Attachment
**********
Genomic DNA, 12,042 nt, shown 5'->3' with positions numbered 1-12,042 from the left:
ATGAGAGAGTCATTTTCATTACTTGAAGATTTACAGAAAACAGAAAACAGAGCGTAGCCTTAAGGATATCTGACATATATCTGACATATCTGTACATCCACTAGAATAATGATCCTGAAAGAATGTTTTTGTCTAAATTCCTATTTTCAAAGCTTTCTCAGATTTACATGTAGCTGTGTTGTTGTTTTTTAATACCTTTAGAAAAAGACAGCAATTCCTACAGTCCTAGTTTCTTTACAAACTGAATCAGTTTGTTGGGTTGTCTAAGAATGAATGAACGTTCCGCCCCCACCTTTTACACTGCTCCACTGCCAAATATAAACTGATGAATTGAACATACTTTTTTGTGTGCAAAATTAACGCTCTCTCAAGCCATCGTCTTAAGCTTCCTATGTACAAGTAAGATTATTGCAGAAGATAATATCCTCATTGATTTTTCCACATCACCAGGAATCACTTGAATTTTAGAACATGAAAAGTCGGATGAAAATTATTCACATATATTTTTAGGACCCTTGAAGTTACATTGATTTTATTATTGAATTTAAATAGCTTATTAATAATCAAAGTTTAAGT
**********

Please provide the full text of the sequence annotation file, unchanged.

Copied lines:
Genomic DNA, 12,042 nt, shown 5'->3' with positions numbered 1-12,042 from the left:
ATGAGAGAGTCATTTTCATTACTTGAAGATTTACAGAAAACAGAAAACAGAGCGTAGCCTTAAGGATATCTGACATATATCTGACATATCTGTACATCCACTAGAATAATGATCCTGAAAGAATGTTTTTGTCTAAATTCCTATTTTCAAAGCTTTCTCAGATTTACATGTAGCTGTGTTGTTGTTTTTTAATACCTTTAGAAAAAGACAGCAATTCCTACAGTCCTAGTTTCTTTACAAACTGAATCAGTTTGTTGGGTTGTCTAAGAATGAATGAACGTTCCGCCCCCACCTTTTACACTGCTCCACTGCCAAATATAAACTGATGAATTGAACATACTTTTTTGTGTGCAAAATTAACGCTCTCTCAAGCCATCGTCTTAAGCTTCCTATGTACAAGTAAGATTATTGCAGAAGATAATATCCTCATTGATTTTTCCACATCACCAGGAATCACTTGAATTTTAGAACATGAAAAGTCGGATGAAAATTATTCACATATATTTTTAGGACCCTTGAAGTTACATTGATTTTATTATTGAATTTAAATAGCTTATTAATAATCAAAGTTTAAGT